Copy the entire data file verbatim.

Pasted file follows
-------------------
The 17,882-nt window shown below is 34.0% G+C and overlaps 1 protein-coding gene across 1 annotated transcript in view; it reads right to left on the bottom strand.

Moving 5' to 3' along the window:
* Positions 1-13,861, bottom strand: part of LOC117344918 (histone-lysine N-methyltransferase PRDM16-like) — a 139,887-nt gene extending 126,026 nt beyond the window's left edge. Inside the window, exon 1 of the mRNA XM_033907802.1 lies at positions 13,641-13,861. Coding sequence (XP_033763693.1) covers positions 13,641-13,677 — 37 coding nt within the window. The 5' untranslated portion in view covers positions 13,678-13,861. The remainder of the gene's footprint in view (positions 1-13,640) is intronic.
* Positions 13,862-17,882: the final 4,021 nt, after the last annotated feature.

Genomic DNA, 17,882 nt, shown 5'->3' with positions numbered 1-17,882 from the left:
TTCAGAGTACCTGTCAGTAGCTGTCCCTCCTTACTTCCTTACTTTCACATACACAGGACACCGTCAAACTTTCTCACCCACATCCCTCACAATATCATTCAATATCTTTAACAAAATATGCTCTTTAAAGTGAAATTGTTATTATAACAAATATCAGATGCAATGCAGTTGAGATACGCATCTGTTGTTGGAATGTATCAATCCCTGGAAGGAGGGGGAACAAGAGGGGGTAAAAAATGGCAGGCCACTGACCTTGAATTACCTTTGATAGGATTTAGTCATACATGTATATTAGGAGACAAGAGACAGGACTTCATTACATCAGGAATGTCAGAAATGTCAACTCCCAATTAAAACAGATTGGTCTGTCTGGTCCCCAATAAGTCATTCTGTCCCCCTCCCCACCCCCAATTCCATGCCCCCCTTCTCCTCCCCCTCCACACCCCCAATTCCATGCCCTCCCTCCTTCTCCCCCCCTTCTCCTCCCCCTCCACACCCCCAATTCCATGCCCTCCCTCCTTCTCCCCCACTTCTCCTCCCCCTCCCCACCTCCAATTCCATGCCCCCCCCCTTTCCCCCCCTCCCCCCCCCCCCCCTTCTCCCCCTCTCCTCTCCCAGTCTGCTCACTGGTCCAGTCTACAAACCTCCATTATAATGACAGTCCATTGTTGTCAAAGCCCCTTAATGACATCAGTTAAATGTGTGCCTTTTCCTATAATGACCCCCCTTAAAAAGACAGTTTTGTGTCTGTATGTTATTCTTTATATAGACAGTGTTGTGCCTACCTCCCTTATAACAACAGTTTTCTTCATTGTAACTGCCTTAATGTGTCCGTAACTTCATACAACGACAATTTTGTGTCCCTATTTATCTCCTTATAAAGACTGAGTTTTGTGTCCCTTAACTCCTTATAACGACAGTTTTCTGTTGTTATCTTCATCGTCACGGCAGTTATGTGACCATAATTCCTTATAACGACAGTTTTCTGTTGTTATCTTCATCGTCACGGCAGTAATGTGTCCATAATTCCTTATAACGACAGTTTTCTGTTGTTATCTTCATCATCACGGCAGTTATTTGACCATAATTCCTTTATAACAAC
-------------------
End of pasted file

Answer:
The 17,882-nt window shown below is 34.0% G+C and overlaps 1 protein-coding gene across 1 annotated transcript in view; it reads right to left on the bottom strand.

Moving 5' to 3' along the window:
* Positions 1-13,861, bottom strand: part of LOC117344918 (histone-lysine N-methyltransferase PRDM16-like) — a 139,887-nt gene extending 126,026 nt beyond the window's left edge. Inside the window, exon 1 of the mRNA XM_033907802.1 lies at positions 13,641-13,861. Coding sequence (XP_033763693.1) covers positions 13,641-13,677 — 37 coding nt within the window. The 5' untranslated portion in view covers positions 13,678-13,861. The remainder of the gene's footprint in view (positions 1-13,640) is intronic.
* Positions 13,862-17,882: the final 4,021 nt, after the last annotated feature.

Genomic DNA, 17,882 nt, shown 5'->3' with positions numbered 1-17,882 from the left:
TTCAGAGTACCTGTCAGTAGCTGTCCCTCCTTACTTCCTTACTTTCACATACACAGGACACCGTCAAACTTTCTCACCCACATCCCTCACAATATCATTCAATATCTTTAACAAAATATGCTCTTTAAAGTGAAATTGTTATTATAACAAATATCAGATGCAATGCAGTTGAGATACGCATCTGTTGTTGGAATGTATCAATCCCTGGAAGGAGGGGGAACAAGAGGGGGTAAAAAATGGCAGGCCACTGACCTTGAATTACCTTTGATAGGATTTAGTCATACATGTATATTAGGAGACAAGAGACAGGACTTCATTACATCAGGAATGTCAGAAATGTCAACTCCCAATTAAAACAGATTGGTCTGTCTGGTCCCCAATAAGTCATTCTGTCCCCCTCCCCACCCCCAATTCCATGCCCCCCTTCTCCTCCCCCTCCACACCCCCAATTCCATGCCCTCCCTCCTTCTCCCCCCCTTCTCCTCCCCCTCCACACCCCCAATTCCATGCCCTCCCTCCTTCTCCCCCACTTCTCCTCCCCCTCCCCACCTCCAATTCCATGCCCCCCCCCTTTCCCCCCCTCCCCCCCCCCCCCCTTCTCCCCCTCTCCTCTCCCAGTCTGCTCACTGGTCCAGTCTACAAACCTCCATTATAATGACAGTCCATTGTTGTCAAAGCCCCTTAATGACATCAGTTAAATGTGTGCCTTTTCCTATAATGACCCCCCTTAAAAAGACAGTTTTGTGTCTGTATGTTATTCTTTATATAGACAGTGTTGTGCCTACCTCCCTTATAACAACAGTTTTCTTCATTGTAACTGCCTTAATGTGTCCGTAACTTCATACAACGACAATTTTGTGTCCCTATTTATCTCCTTATAAAGACTGAGTTTTGTGTCCCTTAACTCCTTATAACGACAGTTTTCTGTTGTTATCTTCATCGTCACGGCAGTTATGTGACCATAATTCCTTATAACGACAGTTTTCTGTTGTTATCTTCATCGTCACGGCAGTAATGTGTCCATAATTCCTTATAACGACAGTTTTCTGTTGTTATCTTCATCATCACGGCAGTTATTTGACCATAATTCCTTTATAACAAC